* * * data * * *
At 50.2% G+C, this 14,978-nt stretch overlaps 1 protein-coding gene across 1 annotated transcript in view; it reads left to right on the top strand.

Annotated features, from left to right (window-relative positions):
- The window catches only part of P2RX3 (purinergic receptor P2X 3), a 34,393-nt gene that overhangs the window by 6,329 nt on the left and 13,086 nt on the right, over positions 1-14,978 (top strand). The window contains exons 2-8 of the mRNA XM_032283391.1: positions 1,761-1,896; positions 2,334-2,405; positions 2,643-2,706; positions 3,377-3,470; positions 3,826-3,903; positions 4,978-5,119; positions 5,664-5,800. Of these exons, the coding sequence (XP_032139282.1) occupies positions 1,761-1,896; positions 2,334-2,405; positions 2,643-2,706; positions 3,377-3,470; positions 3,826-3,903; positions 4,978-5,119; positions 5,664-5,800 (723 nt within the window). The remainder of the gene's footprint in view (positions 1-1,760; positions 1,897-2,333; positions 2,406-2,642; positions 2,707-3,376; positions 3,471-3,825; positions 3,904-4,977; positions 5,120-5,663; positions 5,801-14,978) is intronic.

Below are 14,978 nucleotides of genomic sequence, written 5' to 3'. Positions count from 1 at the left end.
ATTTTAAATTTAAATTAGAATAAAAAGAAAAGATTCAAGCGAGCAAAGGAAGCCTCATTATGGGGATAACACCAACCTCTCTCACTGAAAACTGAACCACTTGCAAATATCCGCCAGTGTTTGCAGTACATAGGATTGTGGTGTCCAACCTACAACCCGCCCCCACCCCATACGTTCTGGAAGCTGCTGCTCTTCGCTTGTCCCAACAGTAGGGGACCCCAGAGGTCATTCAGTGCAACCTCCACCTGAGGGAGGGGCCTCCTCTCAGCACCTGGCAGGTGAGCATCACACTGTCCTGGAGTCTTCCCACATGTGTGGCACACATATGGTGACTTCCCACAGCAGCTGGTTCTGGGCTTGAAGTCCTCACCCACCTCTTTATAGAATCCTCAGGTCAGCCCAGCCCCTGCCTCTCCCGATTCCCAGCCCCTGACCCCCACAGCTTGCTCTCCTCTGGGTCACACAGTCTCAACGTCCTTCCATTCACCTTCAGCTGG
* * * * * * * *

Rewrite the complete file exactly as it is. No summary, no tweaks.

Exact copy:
At 50.2% G+C, this 14,978-nt stretch overlaps 1 protein-coding gene across 1 annotated transcript in view; it reads left to right on the top strand.

Annotated features, from left to right (window-relative positions):
- The window catches only part of P2RX3 (purinergic receptor P2X 3), a 34,393-nt gene that overhangs the window by 6,329 nt on the left and 13,086 nt on the right, over positions 1-14,978 (top strand). The window contains exons 2-8 of the mRNA XM_032283391.1: positions 1,761-1,896; positions 2,334-2,405; positions 2,643-2,706; positions 3,377-3,470; positions 3,826-3,903; positions 4,978-5,119; positions 5,664-5,800. Of these exons, the coding sequence (XP_032139282.1) occupies positions 1,761-1,896; positions 2,334-2,405; positions 2,643-2,706; positions 3,377-3,470; positions 3,826-3,903; positions 4,978-5,119; positions 5,664-5,800 (723 nt within the window). The remainder of the gene's footprint in view (positions 1-1,760; positions 1,897-2,333; positions 2,406-2,642; positions 2,707-3,376; positions 3,471-3,825; positions 3,904-4,977; positions 5,120-5,663; positions 5,801-14,978) is intronic.

Below are 14,978 nucleotides of genomic sequence, written 5' to 3'. Positions count from 1 at the left end.
ATTTTAAATTTAAATTAGAATAAAAAGAAAAGATTCAAGCGAGCAAAGGAAGCCTCATTATGGGGATAACACCAACCTCTCTCACTGAAAACTGAACCACTTGCAAATATCCGCCAGTGTTTGCAGTACATAGGATTGTGGTGTCCAACCTACAACCCGCCCCCACCCCATACGTTCTGGAAGCTGCTGCTCTTCGCTTGTCCCAACAGTAGGGGACCCCAGAGGTCATTCAGTGCAACCTCCACCTGAGGGAGGGGCCTCCTCTCAGCACCTGGCAGGTGAGCATCACACTGTCCTGGAGTCTTCCCACATGTGTGGCACACATATGGTGACTTCCCACAGCAGCTGGTTCTGGGCTTGAAGTCCTCACCCACCTCTTTATAGAATCCTCAGGTCAGCCCAGCCCCTGCCTCTCCCGATTCCCAGCCCCTGACCCCCACAGCTTGCTCTCCTCTGGGTCACACAGTCTCAACGTCCTTCCATTCACCTTCAGCTGG